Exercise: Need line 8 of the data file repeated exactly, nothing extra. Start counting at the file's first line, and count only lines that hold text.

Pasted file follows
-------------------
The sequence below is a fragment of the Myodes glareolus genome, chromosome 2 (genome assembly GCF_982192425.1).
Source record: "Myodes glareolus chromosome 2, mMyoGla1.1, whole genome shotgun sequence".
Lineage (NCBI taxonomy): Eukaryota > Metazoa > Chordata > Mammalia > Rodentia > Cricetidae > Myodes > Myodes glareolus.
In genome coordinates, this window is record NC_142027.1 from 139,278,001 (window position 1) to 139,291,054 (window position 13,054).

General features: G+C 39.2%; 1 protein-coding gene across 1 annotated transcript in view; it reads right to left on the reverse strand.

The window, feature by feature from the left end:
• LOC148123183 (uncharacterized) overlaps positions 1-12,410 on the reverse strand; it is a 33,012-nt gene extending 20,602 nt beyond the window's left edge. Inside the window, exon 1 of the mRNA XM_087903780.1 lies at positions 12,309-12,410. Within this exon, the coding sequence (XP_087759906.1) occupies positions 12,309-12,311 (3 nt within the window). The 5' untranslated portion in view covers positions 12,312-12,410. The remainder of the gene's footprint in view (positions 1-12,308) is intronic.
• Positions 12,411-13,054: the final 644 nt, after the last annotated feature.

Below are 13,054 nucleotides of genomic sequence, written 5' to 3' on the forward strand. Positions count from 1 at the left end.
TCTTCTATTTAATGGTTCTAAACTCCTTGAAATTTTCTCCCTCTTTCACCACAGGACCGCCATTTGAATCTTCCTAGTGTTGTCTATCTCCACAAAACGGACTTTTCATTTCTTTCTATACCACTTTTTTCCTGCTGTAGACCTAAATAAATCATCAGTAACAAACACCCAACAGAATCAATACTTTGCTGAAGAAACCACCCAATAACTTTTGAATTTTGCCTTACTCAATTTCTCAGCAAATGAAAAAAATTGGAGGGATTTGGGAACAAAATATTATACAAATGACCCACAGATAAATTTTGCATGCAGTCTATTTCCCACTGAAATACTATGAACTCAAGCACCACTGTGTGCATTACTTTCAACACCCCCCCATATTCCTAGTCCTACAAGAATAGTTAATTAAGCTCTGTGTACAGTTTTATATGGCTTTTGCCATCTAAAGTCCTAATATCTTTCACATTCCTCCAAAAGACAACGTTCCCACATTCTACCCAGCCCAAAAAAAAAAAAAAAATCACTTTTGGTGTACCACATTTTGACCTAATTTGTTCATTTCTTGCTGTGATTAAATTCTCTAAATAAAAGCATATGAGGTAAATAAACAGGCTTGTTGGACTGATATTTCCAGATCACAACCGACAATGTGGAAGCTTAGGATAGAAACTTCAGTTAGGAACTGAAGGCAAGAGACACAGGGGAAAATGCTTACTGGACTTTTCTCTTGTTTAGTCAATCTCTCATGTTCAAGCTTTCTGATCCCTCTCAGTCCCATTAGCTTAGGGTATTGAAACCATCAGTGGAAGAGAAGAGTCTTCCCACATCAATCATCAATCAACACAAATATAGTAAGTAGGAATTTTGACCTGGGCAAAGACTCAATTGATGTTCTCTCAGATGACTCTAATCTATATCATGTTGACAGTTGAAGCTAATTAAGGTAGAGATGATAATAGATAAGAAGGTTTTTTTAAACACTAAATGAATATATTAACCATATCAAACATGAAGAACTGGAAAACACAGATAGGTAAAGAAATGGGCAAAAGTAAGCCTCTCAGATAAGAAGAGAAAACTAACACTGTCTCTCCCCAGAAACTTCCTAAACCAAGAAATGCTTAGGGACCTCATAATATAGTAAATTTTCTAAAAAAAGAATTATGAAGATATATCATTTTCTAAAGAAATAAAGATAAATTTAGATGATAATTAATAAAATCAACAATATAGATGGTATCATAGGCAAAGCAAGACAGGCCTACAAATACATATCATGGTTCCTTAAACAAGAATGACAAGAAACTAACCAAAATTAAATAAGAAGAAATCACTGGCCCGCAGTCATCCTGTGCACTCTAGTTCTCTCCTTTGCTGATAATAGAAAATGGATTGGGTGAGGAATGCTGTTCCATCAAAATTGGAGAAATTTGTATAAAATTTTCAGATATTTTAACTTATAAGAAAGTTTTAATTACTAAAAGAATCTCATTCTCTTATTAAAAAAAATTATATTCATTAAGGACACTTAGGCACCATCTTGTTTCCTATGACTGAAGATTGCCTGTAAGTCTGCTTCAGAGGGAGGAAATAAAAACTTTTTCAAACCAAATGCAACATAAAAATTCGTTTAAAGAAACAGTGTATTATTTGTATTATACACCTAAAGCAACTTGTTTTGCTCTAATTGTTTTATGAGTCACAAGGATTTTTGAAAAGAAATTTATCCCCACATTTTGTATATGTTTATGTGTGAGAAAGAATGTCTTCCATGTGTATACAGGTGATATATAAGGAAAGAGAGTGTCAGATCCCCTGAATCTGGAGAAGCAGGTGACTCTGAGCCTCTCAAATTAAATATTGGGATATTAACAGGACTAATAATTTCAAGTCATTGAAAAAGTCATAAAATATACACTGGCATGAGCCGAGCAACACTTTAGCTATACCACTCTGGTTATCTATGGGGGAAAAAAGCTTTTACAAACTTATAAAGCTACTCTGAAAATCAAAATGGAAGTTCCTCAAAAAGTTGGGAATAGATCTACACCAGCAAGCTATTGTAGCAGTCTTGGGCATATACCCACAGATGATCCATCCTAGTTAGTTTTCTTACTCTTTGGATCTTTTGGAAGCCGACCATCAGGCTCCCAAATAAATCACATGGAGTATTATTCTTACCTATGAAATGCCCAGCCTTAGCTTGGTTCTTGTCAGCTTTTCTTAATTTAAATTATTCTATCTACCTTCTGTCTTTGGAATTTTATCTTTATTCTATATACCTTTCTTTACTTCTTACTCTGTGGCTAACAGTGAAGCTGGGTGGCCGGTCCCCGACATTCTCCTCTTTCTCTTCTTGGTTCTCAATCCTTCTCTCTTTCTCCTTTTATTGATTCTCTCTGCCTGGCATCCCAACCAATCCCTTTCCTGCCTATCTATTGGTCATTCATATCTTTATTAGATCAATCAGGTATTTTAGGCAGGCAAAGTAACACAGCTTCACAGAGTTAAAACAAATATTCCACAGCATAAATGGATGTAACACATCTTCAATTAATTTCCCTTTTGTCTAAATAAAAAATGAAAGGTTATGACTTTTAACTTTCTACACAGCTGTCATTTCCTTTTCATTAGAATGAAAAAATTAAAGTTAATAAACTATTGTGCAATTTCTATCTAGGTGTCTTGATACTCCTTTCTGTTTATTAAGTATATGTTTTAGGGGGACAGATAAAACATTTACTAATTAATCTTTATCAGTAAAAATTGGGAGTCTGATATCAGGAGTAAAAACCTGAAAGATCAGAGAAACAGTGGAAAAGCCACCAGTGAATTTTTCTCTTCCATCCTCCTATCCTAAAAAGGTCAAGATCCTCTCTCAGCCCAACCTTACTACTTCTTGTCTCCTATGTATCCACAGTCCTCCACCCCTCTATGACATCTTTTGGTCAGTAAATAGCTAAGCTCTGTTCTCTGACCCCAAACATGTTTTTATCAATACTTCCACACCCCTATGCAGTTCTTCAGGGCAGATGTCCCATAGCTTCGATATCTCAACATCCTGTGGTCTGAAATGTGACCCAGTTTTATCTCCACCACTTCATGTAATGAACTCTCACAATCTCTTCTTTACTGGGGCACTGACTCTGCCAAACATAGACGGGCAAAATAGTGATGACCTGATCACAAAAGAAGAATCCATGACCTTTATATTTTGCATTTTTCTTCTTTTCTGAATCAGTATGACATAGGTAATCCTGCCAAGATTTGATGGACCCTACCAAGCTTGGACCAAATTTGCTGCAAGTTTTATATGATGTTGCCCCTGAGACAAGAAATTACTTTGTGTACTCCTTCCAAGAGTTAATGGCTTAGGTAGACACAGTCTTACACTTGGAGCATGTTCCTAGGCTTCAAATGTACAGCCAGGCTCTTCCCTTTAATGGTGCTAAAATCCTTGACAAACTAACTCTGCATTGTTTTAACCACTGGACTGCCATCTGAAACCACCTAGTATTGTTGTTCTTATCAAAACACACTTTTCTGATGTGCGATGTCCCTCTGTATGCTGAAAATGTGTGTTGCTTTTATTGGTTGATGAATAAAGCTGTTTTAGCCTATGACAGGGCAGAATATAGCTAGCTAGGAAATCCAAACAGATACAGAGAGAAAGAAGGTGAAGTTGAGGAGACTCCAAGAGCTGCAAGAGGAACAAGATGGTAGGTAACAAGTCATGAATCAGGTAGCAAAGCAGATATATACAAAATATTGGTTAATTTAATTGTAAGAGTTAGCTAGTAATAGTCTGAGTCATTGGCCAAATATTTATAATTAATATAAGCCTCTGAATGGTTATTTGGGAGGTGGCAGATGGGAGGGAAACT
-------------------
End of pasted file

• Positions 12,411-13,054: the final 644 nt, after the last annotated feature.